Runway Travel travel adviser Jessica Griskavez says Ukraine has not canceled passengers booking luxury trips to Europe during the war. Photo, Grignan, France.
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There is no end to Russia’s aggression in Ukraine, how is it affecting Americans’ European holiday plans? It depends on who you ask, but overall the answer seems to be somewhere between “not at all” and “little”.
Travel app hopper noticed a decline in flight searches for the continent in early February, with air fares increasing significantly. Yet one travel adviser said he did not see any drop in European bookings or encouragement to leave from his clients.
Jennifer Griskavez, founder of Runway Travel, an independent associate of MacLean at Virginia-based McCabe World Travel, is “very busy booking European travel” despite the war in Ukraine.
“The biggest impact we’ve seen is the concern about traveling to any country that shares a border with Russia or Ukraine,” he said, especially by customers booking a “bucket list” trip to the Russian port city of St. Petersburg. As part of a Baltic Sea cruise.
“Unfortunately, cruise lines have had to cancel stops in St. Petersburg. [so] Most of our clients have moved these vessels to 2023, “he added.
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According to the European Travel Commission in Brussels, the news is not great for destinations near the conflict zone or for places bordering Russia or Ukraine, as they have already seen a huge drop in overall visitors due to the epidemic. The Czech Republic saw an 81% drop in arrivals last year compared to 2019, followed by Finland -80%, Latvia -78%, Estonia -77%, Slovakia -76% and Lithuania -74%. ETC.
However, the picture could be brighter for more western destinations. Despite “some mild concerns”, Europe’s runway travel is largely “still going” for well-heeled clients. “Italy, Greece and France in particular have been very popular,” Griscavage said.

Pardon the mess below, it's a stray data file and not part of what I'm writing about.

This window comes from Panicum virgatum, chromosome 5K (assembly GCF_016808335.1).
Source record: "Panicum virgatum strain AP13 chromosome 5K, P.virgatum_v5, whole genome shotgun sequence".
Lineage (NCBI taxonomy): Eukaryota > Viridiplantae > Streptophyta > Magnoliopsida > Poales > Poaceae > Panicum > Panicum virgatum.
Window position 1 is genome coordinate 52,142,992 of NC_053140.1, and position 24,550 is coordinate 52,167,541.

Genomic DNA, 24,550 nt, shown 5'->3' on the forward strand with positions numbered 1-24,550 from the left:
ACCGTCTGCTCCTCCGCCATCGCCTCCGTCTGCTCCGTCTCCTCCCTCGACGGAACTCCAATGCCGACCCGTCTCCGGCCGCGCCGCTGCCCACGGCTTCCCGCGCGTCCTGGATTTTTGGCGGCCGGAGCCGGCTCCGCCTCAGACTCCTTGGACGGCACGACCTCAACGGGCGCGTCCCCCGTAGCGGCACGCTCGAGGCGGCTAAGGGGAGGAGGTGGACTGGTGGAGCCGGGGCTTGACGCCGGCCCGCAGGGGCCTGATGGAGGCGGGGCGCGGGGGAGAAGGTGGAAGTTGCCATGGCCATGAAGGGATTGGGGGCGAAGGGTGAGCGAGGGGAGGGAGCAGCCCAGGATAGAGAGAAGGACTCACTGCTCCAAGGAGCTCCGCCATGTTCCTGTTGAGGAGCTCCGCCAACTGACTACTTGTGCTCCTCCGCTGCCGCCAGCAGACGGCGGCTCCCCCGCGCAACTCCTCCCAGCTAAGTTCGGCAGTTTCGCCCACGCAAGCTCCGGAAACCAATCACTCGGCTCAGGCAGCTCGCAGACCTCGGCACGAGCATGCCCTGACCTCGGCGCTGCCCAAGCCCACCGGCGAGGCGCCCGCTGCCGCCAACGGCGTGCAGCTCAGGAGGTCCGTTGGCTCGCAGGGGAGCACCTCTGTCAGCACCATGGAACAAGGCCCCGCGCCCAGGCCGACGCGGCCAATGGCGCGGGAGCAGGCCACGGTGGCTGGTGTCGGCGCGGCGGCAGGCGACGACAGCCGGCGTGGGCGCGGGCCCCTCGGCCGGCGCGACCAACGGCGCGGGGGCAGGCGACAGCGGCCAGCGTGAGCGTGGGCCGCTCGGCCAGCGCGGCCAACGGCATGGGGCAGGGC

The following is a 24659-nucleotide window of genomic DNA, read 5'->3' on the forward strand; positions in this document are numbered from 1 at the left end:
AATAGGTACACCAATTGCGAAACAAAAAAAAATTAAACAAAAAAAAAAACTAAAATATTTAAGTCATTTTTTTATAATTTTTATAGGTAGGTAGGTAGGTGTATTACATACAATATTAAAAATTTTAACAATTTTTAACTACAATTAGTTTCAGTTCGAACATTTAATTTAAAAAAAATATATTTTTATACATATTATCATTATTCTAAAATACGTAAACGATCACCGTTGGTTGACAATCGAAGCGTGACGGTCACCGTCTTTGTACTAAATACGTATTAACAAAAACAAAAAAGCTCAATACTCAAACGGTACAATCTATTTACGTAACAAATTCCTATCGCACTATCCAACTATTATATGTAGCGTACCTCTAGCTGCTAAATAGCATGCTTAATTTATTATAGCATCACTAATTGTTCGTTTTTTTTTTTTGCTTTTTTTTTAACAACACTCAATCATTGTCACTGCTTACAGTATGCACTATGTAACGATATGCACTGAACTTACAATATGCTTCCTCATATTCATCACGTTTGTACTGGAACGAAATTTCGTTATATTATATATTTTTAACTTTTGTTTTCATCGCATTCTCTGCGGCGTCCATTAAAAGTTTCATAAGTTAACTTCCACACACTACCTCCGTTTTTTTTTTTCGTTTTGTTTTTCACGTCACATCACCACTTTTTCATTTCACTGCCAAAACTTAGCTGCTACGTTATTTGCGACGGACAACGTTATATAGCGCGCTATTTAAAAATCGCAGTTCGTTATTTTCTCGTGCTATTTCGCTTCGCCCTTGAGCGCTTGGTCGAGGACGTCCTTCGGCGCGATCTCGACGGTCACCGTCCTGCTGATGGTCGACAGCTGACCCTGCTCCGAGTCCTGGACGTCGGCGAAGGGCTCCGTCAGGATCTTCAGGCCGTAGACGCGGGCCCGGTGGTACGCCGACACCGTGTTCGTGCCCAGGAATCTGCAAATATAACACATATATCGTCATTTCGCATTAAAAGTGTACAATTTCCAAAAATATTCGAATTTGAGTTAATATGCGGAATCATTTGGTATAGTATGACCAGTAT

Audrey Handley, president of Global Express and Lifestyle Services at American Express, said the affected areas are not major destinations for customers, the company is matching card member donations, and has donated $ 1 million in relief efforts and provided 1 million hotel room nights. Refugee support.
“These are not big destinations for us,” he said. “However, every destination is important; every customer is important.”
Hopper’s researchers report an impact on search demand, bookings and airfare across Europe in the weeks following Russia’s February 26 attack on Ukraine.
According to their report, “How is the Russia-Ukraine war affecting travel?” Booking volume started to increase from January to mid-February as Omicron declined but has now returned to the level seen at the beginning of the year.
“This is not necessarily a strong fall,” said Adit Damodaran, a Hopper price analyst.
“It simply came to our notice then [searches] It continues to grow at a certain rate, but now it has kind of weakened and is flattened below what we expected, ”said Damodaran.
The impact of the attack appears to have been less on Hopper’s existing transatlantic bookings than on Covid. Whereas about 20% of app users who bought “canceled for any reason” protection with their trip to Europe exercised their right to return to the epidemic, only 15% did so during the current crisis in Ukraine.
“It could be that many of our travelers are going to Western Europe,” Damodaran said. “If they’ve already booked that trip, they’ll know, ‘I can go on.’
“But those who are only considering booking are more hesitant,” he added. “They’re not going to make new bookings in Europe.”
Damodaran says travelers are postponing planned European travel instead of booking alternative destinations. “In more general years, Europe will account for about 30% or about one third of our bookings [and] That’s about 15% now, ”he said.
Flight searches and actual bookings may be lower but air fares have increased, Hopper found. European rents are up 16% per month. That may sound like a lot, but, according to Damodaran, jet fuel prices rose 70% in 2021 in the wake of the epidemic – and then only 30% again in the first three months of this year, going from $ 2.86 per gallon to $ 2.20 according to the US Energy Information Administration.
“The scale of what we’ve seen since the beginning of 2022 is huge,” he said. “We hope that the increase in the price of jet fuel will show up in air fares.”
To be fair, domestic U.S. air fares have risen 36% since Jan. 1.
“We generally expect that in a more normal year like 2019 it will be around 7% to 8%,” Damodaran said. Carriers typically incur some of the cost of more expensive jet fuel “because it ultimately affects travelers’ willingness to pay.”
Moscow’s attack on Ukraine and its impact on the global energy market could make matters worse.